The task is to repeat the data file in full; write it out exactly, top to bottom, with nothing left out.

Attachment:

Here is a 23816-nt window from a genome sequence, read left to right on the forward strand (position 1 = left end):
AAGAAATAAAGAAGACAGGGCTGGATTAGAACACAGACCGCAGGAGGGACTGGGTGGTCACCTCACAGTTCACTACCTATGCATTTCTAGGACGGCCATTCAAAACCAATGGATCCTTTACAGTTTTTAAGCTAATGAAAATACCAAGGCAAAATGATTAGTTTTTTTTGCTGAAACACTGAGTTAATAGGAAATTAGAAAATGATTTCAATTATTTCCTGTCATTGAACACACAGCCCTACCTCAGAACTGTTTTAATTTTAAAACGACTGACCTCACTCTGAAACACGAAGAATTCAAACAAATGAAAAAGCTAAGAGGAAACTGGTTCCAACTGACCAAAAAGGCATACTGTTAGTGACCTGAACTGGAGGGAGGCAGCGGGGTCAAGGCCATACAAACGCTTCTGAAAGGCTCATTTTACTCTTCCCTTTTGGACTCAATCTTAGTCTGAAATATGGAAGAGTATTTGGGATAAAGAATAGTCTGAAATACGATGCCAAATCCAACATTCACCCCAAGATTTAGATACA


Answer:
Here is a 23816-nt window from a genome sequence, read left to right on the forward strand (position 1 = left end):
AAGAAATAAAGAAGACAGGGCTGGATTAGAACACAGACCGCAGGAGGGACTGGGTGGTCACCTCACAGTTCACTACCTATGCATTTCTAGGACGGCCATTCAAAACCAATGGATCCTTTACAGTTTTTAAGCTAATGAAAATACCAAGGCAAAATGATTAGTTTTTTTTGCTGAAACACTGAGTTAATAGGAAATTAGAAAATGATTTCAATTATTTCCTGTCATTGAACACACAGCCCTACCTCAGAACTGTTTTAATTTTAAAACGACTGACCTCACTCTGAAACACGAAGAATTCAAACAAATGAAAAAGCTAAGAGGAAACTGGTTCCAACTGACCAAAAAGGCATACTGTTAGTGACCTGAACTGGAGGGAGGCAGCGGGGTCAAGGCCATACAAACGCTTCTGAAAGGCTCATTTTACTCTTCCCTTTTGGACTCAATCTTAGTCTGAAATATGGAAGAGTATTTGGGATAAAGAATAGTCTGAAATACGATGCCAAATCCAACATTCACCCCAAGATTTAGATACA